When England face the United States on the second day of the 2010 World Cup in South Africa it will be just the second time the two nations have met in a World Cup competition.
Their only previous meeting – back in 1950 – is considered one of the greatest sporting upsets of all time.
Joe Gaetjens, a Haitian footballer who played for the US, scored the decisive goal on that day, giving the underdogs a 1-0 victory.
Carried off the pitch as a hero, Gaetjens would later disappear at the hands of Haitian dictator Francois “Papa Doc” Duvalier.
Exactly what happened to him has long remained a mystery, but Todd Baer, whose grandfather was friends with Gaetjens, went to Port-au-Prince, the Haitian capital, to try to find out.
I didn’t know Joe Gaetjens, but my grandfather did. Like Gaetjens my grandfather, John “Frenchy” Boulos, was a Haitian-born American football star.
They both played professionally in the US and today both are members of the US Soccer Hall of Fame.
“Frenchy and Joe were a lot alike. They were good players, fair players and overall good guys. Everybody liked them,” says their former teammate Walter Bahr.
They both scored some great goals during their careers, but one by Gaetjens is still talked about today.
World Cup upset
|“Frenchy” Boulos was, like his friend Gaetjens, a member of the US Soccer Hall of Fame|
It happened during the first round of the 1950 World Cup in Brazil. The United States were playing England – then known as the kings of football – and were considered such underdogs that even the US coach, Bill Jeffrey, told his team: “We have no chance … do the best you can.”
But, in the 37th minute, US midfielder Walter Bahr took a shot and as the ball sailed towards the net, Gaetjens launched himself forward and deflected it in with his head.
“It was a legitimate shot. I hit it fairly well. I knew it was going to be on goal and the goalkeeper had to move to his right to handle my shot,” Bahr explains.
The US held on to their one goal lead and defeated England 1-0 in perhaps the greatest upset in World Cup history.
“How are they ever going to live down the fact we beat them?” defender Harry Keough asked after the game.
Sixty years on, Keough says the English players were great sportsmen who simply came out on the wrong end of a shocking result.
“The better team on that day did not win. On paper England was a better team than ours. But when you go out to play in any game, there is always a chance and you should really never forget that.”
After he was carried off the pitch by fans on that June day in 1950, Gaetjens went on to play professionally in the US and Europe.
In the American soccer league, Gaetjens played for Brookhattan in New York, while Boulos played for Brooklyn Hispanos.
But, when their professional careers came to an end, the two men’s lives took two very different paths.
Boulos stayed in New York, while Gaetjens returned to Haiti as a hero in 1953.
He started a successful business, married, had children and coached youth football in Port-au-Prince, the Haitian capital.
He was doing well, but life in Haiti was changing.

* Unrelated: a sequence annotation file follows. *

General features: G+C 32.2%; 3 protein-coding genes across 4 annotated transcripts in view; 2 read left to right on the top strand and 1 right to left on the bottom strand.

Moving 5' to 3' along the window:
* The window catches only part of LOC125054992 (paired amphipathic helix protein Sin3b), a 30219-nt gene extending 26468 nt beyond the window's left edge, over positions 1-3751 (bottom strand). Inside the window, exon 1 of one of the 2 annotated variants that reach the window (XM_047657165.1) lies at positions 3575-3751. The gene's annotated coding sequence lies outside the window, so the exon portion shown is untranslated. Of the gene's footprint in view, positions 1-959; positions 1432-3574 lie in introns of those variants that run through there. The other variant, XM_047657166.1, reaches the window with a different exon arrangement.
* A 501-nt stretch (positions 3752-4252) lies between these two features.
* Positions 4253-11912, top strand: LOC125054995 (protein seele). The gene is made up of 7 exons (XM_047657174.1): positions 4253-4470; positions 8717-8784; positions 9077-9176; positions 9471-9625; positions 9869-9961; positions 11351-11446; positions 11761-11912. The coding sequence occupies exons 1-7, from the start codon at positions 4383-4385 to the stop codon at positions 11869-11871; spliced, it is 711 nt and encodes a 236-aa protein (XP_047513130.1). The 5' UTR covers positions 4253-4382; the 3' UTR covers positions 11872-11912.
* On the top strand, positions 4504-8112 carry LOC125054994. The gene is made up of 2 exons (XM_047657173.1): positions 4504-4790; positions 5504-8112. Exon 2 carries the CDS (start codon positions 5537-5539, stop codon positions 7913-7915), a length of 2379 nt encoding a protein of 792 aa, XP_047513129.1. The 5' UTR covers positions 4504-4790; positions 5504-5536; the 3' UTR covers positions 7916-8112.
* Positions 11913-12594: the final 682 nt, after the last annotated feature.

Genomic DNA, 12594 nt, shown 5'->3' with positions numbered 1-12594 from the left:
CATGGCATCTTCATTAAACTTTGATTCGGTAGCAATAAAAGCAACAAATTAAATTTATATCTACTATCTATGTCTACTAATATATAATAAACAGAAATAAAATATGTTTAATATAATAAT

In 1957 dictator Francois “Papa Doc” Duvalier became president.
He formed the Tonton Macoutes – a brutal militia that kidnapped and killed anyone Duvalier felt threatened his grip on power.
Gaetjens was not involved in politics, but his brothers were, which made him a target.
On the afternoon on July 8, 1964, two officers from the Tonton Macoutes showed up at the dry cleaning store Gaetjens owned in downtown Port-au-Prince and arrested him.
They took him to Fort Demanche prison – a torture and death chamber in one of Port-au-Prince’s poorest slums. When the inmates there were not shot, they were starved to death. Some died of disease.
Life in Fort Demanche was unbearable says Bobby Duval, who like Gaetjens was locked up there without charge.
“The conditions were horrendous – when they send you there they don’t want you out. After eight months in there I was down to 90 pounds and dying,” Duval says.
Six years after he was taken away, the Haitian government admitted to Gaetjens’ family that he was dead.
He was one of 3,000 people imprisoned in Fort Demanche who never walked out.
|Team picture from 1946 Liverpool game shows Boulos (top row, third from right)|
But exactly how he died remains a mystery to this day. His family has had to sift through the teledjol (the Creole word for rumours).
One story has it that a few days after he was taken to Fort Demanche, Duvalier stormed into the prison in a fit of rage and personally shot Gaetjens.
But this has never been officially confirmed.
“I believe this is possible,” says Mathilde Flambert, Gaetjens’ youngest sister. “I believe this is possible, yes why not. He [Duvalier] was an assassin, he was one assassin.”
There is no official record of what happened and most of those who might know – the head of the Tonton Macoutes at the time, fellow inmates, prison guards and “Papa Doc” – are dead.
A handful of current and former Haitian government officials refused Al Jazeera’s request for interviews.
“I want to know who killed my brother, I want to know,” says Flambert.
“It’s beyond understanding why someone can’t come up with an answer,” says former teammate Walter Bahr.
When I started working on this story I just wanted to find out what happened to my grandfather’s old friend. But 60 years after Joe Gaetjens scored one of the most significant goals in international football history the truth remains as elusive as ever.